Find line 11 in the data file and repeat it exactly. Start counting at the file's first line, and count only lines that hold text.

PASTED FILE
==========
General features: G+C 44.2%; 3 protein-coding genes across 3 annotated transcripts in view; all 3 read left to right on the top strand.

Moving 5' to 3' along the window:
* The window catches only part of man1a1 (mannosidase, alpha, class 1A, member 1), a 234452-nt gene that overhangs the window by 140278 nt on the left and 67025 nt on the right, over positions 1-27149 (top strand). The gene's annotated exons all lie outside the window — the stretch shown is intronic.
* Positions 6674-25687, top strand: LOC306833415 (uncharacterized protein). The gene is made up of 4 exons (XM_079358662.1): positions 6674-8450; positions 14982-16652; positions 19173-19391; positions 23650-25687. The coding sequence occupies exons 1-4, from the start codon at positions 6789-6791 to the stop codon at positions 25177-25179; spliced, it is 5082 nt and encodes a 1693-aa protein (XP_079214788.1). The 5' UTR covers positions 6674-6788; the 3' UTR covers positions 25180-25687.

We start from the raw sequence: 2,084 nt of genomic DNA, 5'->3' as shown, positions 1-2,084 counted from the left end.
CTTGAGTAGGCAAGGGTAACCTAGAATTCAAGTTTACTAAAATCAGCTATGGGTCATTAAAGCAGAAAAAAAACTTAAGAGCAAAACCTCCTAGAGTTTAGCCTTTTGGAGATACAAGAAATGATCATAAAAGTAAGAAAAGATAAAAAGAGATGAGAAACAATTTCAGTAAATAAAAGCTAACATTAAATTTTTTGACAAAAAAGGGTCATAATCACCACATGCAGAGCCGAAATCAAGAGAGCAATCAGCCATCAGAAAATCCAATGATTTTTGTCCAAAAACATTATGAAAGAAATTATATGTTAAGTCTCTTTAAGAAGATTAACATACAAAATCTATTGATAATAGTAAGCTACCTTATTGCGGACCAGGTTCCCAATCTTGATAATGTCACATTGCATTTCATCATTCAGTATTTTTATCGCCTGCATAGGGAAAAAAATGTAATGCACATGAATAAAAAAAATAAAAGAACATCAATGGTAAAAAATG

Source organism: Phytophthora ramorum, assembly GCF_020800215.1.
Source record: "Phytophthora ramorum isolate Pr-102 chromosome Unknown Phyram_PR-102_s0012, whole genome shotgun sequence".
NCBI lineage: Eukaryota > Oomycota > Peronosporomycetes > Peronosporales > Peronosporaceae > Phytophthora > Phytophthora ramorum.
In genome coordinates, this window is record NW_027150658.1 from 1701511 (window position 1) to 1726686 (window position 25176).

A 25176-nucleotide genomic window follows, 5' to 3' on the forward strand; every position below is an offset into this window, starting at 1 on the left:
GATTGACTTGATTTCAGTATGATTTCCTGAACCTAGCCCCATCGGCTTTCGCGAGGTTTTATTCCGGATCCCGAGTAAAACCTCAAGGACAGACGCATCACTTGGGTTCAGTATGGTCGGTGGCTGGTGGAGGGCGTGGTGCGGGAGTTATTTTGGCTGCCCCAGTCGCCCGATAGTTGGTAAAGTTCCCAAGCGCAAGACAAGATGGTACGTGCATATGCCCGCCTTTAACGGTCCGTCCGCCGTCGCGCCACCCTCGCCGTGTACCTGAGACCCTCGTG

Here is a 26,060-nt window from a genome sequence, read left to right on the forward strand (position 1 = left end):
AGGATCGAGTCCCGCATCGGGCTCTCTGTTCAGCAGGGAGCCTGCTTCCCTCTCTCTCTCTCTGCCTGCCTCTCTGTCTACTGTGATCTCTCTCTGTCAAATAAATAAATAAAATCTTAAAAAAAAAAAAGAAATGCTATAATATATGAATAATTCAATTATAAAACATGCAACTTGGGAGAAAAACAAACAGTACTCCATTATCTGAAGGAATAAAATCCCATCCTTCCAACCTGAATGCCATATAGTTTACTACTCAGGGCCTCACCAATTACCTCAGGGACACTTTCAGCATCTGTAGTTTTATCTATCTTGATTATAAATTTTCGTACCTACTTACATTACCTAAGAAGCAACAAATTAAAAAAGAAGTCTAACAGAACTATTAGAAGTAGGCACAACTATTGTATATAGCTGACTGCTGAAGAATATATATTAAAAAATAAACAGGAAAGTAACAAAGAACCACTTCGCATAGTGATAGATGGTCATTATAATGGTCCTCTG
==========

A 25176-nucleotide genomic window follows, 5' to 3' on the forward strand; every position below is an offset into this window, starting at 1 on the left: